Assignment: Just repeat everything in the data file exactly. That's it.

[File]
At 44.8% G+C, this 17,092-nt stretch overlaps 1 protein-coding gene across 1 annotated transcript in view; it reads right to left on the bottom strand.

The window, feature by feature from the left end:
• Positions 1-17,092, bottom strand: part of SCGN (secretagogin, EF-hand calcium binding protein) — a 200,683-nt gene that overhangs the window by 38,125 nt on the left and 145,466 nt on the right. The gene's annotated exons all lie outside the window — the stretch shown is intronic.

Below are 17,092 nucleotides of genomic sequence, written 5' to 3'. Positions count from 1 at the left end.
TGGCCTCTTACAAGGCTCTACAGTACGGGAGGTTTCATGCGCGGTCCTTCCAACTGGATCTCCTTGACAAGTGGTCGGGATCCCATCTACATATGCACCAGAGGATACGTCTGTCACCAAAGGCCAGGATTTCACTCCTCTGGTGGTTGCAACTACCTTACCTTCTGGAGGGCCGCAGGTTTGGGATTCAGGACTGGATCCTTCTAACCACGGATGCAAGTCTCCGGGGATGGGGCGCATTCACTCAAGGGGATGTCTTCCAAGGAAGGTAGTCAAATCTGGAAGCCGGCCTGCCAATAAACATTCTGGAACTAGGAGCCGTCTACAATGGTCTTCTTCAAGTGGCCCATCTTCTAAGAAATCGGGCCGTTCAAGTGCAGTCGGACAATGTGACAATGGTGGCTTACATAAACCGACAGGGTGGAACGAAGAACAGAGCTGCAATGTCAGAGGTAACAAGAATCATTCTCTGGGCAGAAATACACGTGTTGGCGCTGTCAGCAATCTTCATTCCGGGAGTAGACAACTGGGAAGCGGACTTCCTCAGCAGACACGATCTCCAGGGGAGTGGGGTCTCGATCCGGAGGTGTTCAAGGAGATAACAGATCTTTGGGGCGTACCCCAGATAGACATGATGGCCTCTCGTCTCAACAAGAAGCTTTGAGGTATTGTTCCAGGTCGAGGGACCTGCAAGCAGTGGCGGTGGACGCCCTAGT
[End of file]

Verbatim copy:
At 44.8% G+C, this 17,092-nt stretch overlaps 1 protein-coding gene across 1 annotated transcript in view; it reads right to left on the bottom strand.

The window, feature by feature from the left end:
• Positions 1-17,092, bottom strand: part of SCGN (secretagogin, EF-hand calcium binding protein) — a 200,683-nt gene that overhangs the window by 38,125 nt on the left and 145,466 nt on the right. The gene's annotated exons all lie outside the window — the stretch shown is intronic.

Below are 17,092 nucleotides of genomic sequence, written 5' to 3'. Positions count from 1 at the left end.
TGGCCTCTTACAAGGCTCTACAGTACGGGAGGTTTCATGCGCGGTCCTTCCAACTGGATCTCCTTGACAAGTGGTCGGGATCCCATCTACATATGCACCAGAGGATACGTCTGTCACCAAAGGCCAGGATTTCACTCCTCTGGTGGTTGCAACTACCTTACCTTCTGGAGGGCCGCAGGTTTGGGATTCAGGACTGGATCCTTCTAACCACGGATGCAAGTCTCCGGGGATGGGGCGCATTCACTCAAGGGGATGTCTTCCAAGGAAGGTAGTCAAATCTGGAAGCCGGCCTGCCAATAAACATTCTGGAACTAGGAGCCGTCTACAATGGTCTTCTTCAAGTGGCCCATCTTCTAAGAAATCGGGCCGTTCAAGTGCAGTCGGACAATGTGACAATGGTGGCTTACATAAACCGACAGGGTGGAACGAAGAACAGAGCTGCAATGTCAGAGGTAACAAGAATCATTCTCTGGGCAGAAATACACGTGTTGGCGCTGTCAGCAATCTTCATTCCGGGAGTAGACAACTGGGAAGCGGACTTCCTCAGCAGACACGATCTCCAGGGGAGTGGGGTCTCGATCCGGAGGTGTTCAAGGAGATAACAGATCTTTGGGGCGTACCCCAGATAGACATGATGGCCTCTCGTCTCAACAAGAAGCTTTGAGGTATTGTTCCAGGTCGAGGGACCTGCAAGCAGTGGCGGTGGACGCCCTAGT